Are HIV symptoms in women likely to be different?

November 12, 2012

Are HIV symptoms in women likely to be different?

Symptoms of the HIV infection not only differ between men and women but also from individual to individual – and, in the early stages, may be extremely vague and easily mistaken for another medical condition entirely. Many of the variation of HIV symptoms in women are due to the biological differences between the sexes.

Pap smear test abnormality

An abnormal Pap smear test, which highlights cell changes within the pelvic area may well be an early HIV symptom in women, these changes may, in the early stages, be very slight, but, even when they are more severe the changes are often mistaken for another condition.

Persistent, recurring vaginal infections

Due to the adverse effect the HIV virus has on the immune system infections are likely to occur more frequently, couple this with an organism imbalance in the vaginal area and severe vaginal infections may be the result – these types of infection are probably one of the most common HIV symptoms in women.

Pelvic Inflammatory Disease

Pelvic Inflammatory Disease, commonly referred to as PID, is another infection that may well be indicative of a number of medical conditions and should not be exclusively thought of as an HIV symptom in women. Pelvic inflammatory disease is a persistent infection of the pelvis, which is extremely difficult to treat and may cause infertility.

Recurring yeast infections

Frequent, severe yeast infections are common symptoms of HIV infection in women, although they may be caused by other infections – including viruses. Any woman who is experiencing yeast infections which are persistent and difficult to get rid of should seek the advice of her medical practitioner.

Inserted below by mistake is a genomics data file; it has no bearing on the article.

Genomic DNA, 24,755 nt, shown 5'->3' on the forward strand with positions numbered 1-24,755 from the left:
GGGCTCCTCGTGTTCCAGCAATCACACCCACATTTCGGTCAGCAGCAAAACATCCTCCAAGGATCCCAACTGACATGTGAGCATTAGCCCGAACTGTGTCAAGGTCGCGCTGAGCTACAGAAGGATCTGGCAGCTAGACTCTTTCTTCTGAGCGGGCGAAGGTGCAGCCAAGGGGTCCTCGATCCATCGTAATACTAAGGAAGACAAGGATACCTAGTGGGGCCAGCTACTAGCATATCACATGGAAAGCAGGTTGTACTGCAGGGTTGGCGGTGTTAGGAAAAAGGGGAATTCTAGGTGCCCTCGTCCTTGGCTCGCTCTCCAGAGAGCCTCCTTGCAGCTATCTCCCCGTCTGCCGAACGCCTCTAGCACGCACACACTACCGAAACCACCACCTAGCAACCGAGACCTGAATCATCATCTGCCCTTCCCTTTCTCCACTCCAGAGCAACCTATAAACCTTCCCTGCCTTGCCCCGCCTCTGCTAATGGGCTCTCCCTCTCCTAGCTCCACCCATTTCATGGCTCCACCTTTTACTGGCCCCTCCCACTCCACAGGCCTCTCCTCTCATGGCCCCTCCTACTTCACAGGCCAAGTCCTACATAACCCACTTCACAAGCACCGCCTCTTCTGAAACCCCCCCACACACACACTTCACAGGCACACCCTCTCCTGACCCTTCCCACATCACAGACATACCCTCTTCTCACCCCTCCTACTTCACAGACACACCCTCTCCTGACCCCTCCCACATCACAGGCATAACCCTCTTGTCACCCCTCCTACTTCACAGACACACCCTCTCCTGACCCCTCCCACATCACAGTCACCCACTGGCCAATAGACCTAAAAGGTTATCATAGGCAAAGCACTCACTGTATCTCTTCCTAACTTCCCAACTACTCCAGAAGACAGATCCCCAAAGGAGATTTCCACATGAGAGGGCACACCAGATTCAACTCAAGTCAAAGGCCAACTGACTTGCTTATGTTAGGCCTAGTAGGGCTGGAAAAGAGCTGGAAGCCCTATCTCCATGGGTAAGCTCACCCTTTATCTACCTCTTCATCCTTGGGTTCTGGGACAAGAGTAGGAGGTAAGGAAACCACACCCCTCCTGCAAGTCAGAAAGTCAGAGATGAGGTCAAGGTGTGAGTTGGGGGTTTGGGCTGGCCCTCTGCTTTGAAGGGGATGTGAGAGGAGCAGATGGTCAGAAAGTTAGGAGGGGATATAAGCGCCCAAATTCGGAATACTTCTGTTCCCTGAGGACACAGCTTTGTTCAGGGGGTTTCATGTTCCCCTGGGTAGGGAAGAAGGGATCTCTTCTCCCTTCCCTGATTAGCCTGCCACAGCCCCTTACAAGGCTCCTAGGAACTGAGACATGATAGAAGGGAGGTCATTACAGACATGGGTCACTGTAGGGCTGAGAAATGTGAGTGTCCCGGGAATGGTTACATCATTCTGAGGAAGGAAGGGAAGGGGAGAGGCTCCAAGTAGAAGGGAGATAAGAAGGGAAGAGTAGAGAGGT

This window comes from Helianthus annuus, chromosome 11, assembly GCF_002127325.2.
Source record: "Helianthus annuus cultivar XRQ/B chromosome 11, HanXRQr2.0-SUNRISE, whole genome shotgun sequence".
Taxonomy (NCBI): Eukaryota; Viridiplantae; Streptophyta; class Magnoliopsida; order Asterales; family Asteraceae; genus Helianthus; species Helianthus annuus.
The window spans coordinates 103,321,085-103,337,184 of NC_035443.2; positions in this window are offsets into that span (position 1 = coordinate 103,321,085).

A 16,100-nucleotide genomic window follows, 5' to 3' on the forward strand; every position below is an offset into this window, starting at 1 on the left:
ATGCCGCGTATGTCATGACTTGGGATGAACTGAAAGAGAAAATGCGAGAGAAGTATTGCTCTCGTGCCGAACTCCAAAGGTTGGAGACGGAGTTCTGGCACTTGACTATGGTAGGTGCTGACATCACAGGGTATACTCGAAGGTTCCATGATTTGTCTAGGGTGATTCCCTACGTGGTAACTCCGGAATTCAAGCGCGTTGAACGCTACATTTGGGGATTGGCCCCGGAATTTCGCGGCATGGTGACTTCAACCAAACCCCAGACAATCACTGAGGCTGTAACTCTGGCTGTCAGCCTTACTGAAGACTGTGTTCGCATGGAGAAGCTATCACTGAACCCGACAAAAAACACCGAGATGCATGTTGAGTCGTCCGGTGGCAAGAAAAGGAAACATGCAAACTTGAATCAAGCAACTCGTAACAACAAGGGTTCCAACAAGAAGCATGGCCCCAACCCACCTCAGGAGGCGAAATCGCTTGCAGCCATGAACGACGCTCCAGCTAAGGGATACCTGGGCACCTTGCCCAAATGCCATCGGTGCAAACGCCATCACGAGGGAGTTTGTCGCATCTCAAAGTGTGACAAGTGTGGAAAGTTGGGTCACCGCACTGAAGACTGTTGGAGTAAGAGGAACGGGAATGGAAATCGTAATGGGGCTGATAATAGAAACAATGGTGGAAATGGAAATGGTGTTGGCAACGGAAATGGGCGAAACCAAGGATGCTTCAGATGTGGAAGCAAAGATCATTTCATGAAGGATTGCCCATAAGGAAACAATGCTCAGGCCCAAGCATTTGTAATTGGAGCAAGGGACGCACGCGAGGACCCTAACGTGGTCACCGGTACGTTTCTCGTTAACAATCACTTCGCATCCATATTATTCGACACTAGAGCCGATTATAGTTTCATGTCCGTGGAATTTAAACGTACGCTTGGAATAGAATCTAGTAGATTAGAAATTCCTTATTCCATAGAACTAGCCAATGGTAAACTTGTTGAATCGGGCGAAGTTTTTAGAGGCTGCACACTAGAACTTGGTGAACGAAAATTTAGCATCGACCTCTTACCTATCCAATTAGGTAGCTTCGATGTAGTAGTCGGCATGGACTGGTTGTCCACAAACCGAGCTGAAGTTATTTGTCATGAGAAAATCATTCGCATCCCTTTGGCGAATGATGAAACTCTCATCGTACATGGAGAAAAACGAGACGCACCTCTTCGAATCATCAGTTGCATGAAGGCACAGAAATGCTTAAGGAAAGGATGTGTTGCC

Abnormal changes to the cervix

Another possible HIV symptom in women is abnormal changes and dysplasia in the cervix – dysplasia is the medical term for abnormal cell development. The HIV virus causes abnormal cell changes in the cervix, which if left undetected, may lead to cancer.

Genital warts and ulcers

The appearance of genital ulcers and/or warts is an indication of a viral infection (including HPV) but may also be regarded as possible HIV symptoms in women – the presence of one viral infection increases the likelihood of exposure to other viruses, not just the HIV virus.

Severe mucosal herpes infections

Repeated herpes infections of the mucous membranes may be an indication of immune system impairment and compromise. As the HIV infection reduces the effectiveness of the body’s natural immune system this type of infection may become more and more frequent.

Vaginal discharge

Vaginal discharge of any kind is almost always a cause for concern and should be referred to your medical practitioner. It is possible that any discharge may be the result of an HIV infection – and if you are aware that you have been exposed to the virus – this should be considered a possibility. Whether the discharge is clear, cloudy or appears to be coloured and whatever the capacity of the discharge it is important to seek medical advice regarding its possible cause.

‘flu like symptoms with attendant rash

Shortly after exposure to the HIV virus many people report experiencing what they assume to be a dose of the ‘flu with the usual symptoms – fever, chills, aches and pains, nausea, diarrhoea. In addition they report the appearance of a rash – it is this rash which may well indicate the presence of the HIV virus and means that medical advice should be sought.

HIV antibodies

When an individual is first exposed to the HIV virus the body will produce antibodies in order to fight the infection – the presence of these antibodies may be noted during a routine blood test.

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